Mr. Rowley told the young man Gilliatt not to leave some rockets which had come back from Hunstanton in a certain place, and told him to take them to the proper store. He then left to go to his shop in Lumley Road for a receipt for making stars but the thought struck him as to whether Gillian would obey his orders at once, consequently came back again. Finding his orders had not been obeyed he said, ” Come, let us have these things out at once,” and in his haste to remove them he upset a bottle of which spirits which ran to the stove, caught fire and probably caused the explosion. This was his client’s version of the affair, and if Mr. Rowley was to be believed in one thing he must be believed in all. They most either believe the whole of Mr. Rowley’s statement, or no portion of it, and if his version was correct he was not responsible in law, because he would show most distinctly that it was contrary to his orders that the rockets were taken into that building. The building was not much larger than the table before him, and it was monstrous to suppose that an explosion that would blow off the corrugated iron from the roof would not have blown the two men that were in the building to pieces. Not even a pane of glass in the window was broken by the vibration. He maintained that this case had been immensely exaggerated. He would put Mr. Rowley in the witness box, as he was not afraid of being able to clear himself, but it was most distressing to have to put a man in the witness box to speak of one who had lost his life, but happily not from this disaster, which would not have occurred had Gillian removed the things as he had been instructed to do. He feltthoroughly satisfied that neither in point of law or in a point of fact there was no case that he ought really to be called upon to answer.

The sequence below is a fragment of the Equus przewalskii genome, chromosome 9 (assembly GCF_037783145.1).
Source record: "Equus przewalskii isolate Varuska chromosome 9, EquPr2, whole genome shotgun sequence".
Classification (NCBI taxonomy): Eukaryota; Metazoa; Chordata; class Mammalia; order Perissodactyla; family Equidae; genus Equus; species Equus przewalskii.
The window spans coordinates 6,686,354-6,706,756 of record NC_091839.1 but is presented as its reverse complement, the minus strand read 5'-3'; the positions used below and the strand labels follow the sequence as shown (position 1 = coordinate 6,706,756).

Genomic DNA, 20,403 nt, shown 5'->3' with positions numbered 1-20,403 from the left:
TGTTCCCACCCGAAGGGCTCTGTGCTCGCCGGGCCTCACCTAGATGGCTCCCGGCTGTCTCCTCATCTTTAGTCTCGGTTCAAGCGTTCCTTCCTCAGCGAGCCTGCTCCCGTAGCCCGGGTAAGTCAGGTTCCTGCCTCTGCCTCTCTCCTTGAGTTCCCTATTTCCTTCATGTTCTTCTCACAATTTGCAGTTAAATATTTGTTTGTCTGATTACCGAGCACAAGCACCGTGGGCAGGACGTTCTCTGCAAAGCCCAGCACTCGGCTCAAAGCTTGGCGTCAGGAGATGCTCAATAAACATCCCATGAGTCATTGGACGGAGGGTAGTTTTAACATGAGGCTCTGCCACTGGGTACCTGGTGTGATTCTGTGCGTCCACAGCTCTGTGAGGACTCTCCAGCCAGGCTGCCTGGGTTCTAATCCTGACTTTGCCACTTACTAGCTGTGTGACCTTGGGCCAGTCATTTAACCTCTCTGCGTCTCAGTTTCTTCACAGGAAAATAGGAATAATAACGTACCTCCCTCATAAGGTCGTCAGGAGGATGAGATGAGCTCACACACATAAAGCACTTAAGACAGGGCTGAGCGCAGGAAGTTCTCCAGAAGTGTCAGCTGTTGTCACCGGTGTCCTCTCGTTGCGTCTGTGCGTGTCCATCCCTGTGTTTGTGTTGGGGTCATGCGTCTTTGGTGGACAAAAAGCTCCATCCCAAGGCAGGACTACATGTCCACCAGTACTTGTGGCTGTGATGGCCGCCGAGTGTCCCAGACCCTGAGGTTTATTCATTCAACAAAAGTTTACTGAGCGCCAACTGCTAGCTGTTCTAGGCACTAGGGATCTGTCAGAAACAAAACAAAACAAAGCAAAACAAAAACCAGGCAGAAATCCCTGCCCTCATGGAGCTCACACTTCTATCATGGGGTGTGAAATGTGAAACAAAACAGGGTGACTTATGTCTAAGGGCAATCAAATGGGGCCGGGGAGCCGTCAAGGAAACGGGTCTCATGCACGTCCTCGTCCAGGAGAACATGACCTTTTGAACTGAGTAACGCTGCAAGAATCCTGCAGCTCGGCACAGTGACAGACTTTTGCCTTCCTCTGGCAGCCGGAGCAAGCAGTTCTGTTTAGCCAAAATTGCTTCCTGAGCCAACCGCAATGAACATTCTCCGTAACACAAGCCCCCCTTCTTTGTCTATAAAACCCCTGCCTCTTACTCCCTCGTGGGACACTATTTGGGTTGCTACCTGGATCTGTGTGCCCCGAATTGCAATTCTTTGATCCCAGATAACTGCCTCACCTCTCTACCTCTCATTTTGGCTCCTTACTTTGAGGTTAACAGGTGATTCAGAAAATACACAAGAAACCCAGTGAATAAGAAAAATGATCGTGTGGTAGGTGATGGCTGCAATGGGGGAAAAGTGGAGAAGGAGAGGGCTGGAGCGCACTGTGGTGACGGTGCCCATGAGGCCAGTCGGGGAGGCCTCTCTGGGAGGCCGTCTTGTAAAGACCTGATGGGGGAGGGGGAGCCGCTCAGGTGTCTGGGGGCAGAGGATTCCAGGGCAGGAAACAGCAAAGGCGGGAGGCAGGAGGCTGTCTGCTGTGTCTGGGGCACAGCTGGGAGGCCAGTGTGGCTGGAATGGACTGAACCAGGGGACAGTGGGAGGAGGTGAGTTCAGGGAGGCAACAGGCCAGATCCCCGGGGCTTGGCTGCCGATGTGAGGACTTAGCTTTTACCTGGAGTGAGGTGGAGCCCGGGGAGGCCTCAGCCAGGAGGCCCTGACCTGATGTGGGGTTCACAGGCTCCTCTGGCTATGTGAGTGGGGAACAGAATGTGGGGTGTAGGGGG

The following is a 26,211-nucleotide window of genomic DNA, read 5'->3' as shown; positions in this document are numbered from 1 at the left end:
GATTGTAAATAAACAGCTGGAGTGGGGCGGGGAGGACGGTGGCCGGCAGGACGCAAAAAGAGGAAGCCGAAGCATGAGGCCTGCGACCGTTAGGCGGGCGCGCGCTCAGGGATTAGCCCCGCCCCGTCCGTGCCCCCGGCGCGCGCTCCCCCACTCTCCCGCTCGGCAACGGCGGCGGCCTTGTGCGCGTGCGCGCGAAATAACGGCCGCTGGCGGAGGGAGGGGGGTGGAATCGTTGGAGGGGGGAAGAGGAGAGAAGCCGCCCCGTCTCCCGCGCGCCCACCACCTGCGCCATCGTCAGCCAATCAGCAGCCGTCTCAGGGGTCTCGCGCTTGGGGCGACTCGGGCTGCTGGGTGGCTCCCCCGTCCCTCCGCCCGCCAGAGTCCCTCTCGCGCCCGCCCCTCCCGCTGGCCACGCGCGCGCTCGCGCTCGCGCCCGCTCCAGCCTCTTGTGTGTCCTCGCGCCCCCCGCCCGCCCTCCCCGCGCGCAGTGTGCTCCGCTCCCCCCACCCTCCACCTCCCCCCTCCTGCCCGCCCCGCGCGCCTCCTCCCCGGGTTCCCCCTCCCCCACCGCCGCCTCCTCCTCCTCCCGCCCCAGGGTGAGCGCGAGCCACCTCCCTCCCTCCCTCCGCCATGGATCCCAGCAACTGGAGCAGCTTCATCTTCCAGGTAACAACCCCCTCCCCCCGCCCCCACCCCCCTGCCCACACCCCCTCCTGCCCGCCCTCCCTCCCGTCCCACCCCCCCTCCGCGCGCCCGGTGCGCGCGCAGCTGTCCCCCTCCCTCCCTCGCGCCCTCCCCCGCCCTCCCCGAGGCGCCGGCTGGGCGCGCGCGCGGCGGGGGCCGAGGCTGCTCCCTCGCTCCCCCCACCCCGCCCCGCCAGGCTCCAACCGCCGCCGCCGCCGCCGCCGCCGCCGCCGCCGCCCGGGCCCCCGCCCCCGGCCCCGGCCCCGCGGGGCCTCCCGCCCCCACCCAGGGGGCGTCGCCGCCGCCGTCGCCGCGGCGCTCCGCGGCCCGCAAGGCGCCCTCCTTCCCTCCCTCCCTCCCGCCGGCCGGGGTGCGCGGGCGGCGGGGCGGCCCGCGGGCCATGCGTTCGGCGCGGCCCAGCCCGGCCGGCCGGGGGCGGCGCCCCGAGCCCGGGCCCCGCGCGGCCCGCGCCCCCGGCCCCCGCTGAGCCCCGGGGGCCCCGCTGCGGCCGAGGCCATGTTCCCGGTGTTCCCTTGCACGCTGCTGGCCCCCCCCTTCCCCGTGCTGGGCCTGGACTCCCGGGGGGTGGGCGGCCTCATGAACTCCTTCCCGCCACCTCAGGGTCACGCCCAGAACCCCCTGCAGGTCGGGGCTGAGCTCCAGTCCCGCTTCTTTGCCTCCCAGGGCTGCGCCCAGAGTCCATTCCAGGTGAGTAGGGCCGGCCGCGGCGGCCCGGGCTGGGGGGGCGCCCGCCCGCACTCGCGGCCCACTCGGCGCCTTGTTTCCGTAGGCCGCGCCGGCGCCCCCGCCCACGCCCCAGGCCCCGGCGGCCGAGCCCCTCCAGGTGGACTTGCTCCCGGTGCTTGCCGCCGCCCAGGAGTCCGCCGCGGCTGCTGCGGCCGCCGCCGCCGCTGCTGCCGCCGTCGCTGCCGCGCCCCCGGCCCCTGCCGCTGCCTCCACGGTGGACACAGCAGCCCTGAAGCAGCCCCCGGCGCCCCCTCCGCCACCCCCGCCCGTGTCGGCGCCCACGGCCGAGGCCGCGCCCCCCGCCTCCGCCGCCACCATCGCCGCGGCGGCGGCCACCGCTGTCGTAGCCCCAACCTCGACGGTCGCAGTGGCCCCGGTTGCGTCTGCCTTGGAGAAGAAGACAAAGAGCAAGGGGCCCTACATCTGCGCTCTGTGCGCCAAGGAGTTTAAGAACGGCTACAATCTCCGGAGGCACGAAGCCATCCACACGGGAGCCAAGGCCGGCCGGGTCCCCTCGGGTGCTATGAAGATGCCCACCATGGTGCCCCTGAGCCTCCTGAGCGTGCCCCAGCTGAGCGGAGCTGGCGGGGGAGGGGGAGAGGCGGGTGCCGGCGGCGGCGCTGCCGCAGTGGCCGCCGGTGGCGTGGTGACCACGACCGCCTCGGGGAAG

The magistrates then retired to consider the point raised, and after about ten minutes’ absence returned into court, when the Chairman said the bench had decided to hear the evidence of Mr. Rowley.
Mr. Rowley was then called and appeared in the witness box with his two hands bandaged, and consequently it was with difficulty that he could hold the book to be sworn. He said he had two brick buildings which were properly licensed, and in these he manufactured fireworks. On the morning of the 2nd of June last he told the young man Gilliatt that he wanted a few rockets, a wheel, and a few shells. He unlocked the door of the building in which the accident occurred. He had not been in it for sometime before, and up to March last it was empty. They then placed in it all the firework fittings, framework, thousands of empty cases and rocket sticks, and eight or nine plates which were placed on the shelf over the bench. When manufacturing they used these plates in the other building for mixing composition. On the 18th December last he gave an exhibition fireworks at the Rev. Mr. Morgan’s school at Hunstanton, when there was a failure in some of the rockets. These and the remains of some of the others, he brough home, and the railway man left them outside the building, with a pile of empty cases.